A couple years ago, there was a hardware failure which took down Jira for some time — it has been known as the Great Jira Fire ever since. While that was being recovered, we stood up a new instance.

To find this token, users had to query Jira for the first ticket I created in this new instance. They had to write the JQL from scratch because once an account is deactivated, Jira won’t pre-populate it in dropdowns.

reporter = "" ORDER BY createdDate ASC

This took them to a ticket that was closed about two years ago — with a recent edit on the comment, adding the token.

efa4b6eb-42fd-4b75–85e2-ef067344a564.html takes us to Stage 9

Stage 9

Hooray, you made it to Stage 9.

The text wasn’t much help here, but there was a picture. Not just any picture — my Slack avatar.

In case you’re wondering, this is how my daughter draws me.

The source for this page gave another hint that the answer might be on Slack (my username has been @deprecated for the past few weeks)

<p>Hooray, you made it to <b>Stage 9</b>.</p>
<img alt="@deprecated" src="slack_profile.jpg">

Viewing my profile in Slack reveals the next token

I was worried that users might find this token early (they did) so I required another transform here. If they tried using this token directly, they were presented with an error.

Well this is awkward. You came here because you thought you found a token in my slack profile. Did you think it would be that easy?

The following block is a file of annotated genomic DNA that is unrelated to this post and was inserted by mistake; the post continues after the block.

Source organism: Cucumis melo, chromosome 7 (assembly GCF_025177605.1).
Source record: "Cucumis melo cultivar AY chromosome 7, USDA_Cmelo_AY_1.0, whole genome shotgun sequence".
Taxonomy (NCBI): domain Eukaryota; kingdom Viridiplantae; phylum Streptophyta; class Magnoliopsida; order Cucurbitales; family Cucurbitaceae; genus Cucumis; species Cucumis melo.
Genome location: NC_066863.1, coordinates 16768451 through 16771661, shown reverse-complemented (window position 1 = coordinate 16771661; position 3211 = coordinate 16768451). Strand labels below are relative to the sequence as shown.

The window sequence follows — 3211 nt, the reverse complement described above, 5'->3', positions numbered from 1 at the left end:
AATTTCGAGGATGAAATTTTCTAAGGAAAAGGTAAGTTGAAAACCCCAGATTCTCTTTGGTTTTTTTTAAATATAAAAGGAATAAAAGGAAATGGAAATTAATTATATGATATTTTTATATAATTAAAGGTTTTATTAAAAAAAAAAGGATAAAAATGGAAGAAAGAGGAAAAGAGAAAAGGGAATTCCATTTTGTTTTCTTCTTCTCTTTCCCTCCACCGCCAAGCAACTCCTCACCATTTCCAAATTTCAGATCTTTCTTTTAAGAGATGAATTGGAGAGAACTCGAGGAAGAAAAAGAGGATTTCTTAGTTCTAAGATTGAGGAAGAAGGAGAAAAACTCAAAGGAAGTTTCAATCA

To correct the token, there was also an HTML comment on the page

<!-- token_when_you_find_it.gsub(/[aeiou]/,'x') -->

After replacing vowels with x, they got ended up with the right token. I’m not sure why I put the whole set of vowels in there, since UUIDs are hexadecimal ¯\_(ツ)_/¯

x46f8x7d-fb1d-4xc6-x3xx-c1x35bd0f15f.html takes us to Stage 10

Stage 10

Wait, you made it to Stage 10 just by looking at my profile picture? That’s creepy.
Anyway, you should probably take a look at the Company that launched this whole scenario. Be sure to take Notes.

This was a fairly low hanging stage. Users had already found the Scenario I had launched for this — now they just needed to look at the Company I created to launch it.

To make this slightly more difficult, I flagged it as a Trial company so it wouldn’t appear on most dashboards.

The token could be found In the Notes field for that Company.

Oh man, will you ever stop looking for those tokens? Here’s the next one:

If users tried to use that as their next token, they were presented with another error. Once again I was afraid that they might stumble upon this before reaching the stage.

You did something wrong. It’s okay. Go back and look a little bit harder.

Hidden in the HTML again was a comment, letting users know they need to upcase the token (hooray for case sensitive nginx)

<!-- Also, upcase it for good measure. -->

A41A75783–32B9–4648-BB53–7F7CE5D433BF.html takes us to Stage 11

Stage 11

That one was tricky, but you made it to Stage 11!

This was another easy one — it’s just a base64 encoded string. Decoding it yields the token.

The next token is: ccb0384f-e80e-4336-b293-cf3808efb981

ccb0384f-e80e-4336-b293-cf3808efb981.html leads us to Stage 12

Stage 12

You figured that one out too? Good job on making it to Stage 12
Your next token is the SHA of when we Added Trololo guy to mgmt.

Mgmt is another one of our application repositories. A simple git search finds the commit we are looking for. I never did check to see what Trololo guy is, I wonder if he’s still around.

9d78bbdf9c50821d07533d85239cc4c415d24571.html takes us to Stage 13

Stage 13

You made it to Stage 13. You should stop to take a moment and pat yourself on the back.
Have you ever sat outside and spent the day cloud watching?
There sure are a lot of them… you might want to watch them from a stage. I wonder if any of them will ever land?
If you were watching them between 29/3/2018 and 30/3/2018 you might have seen your level13token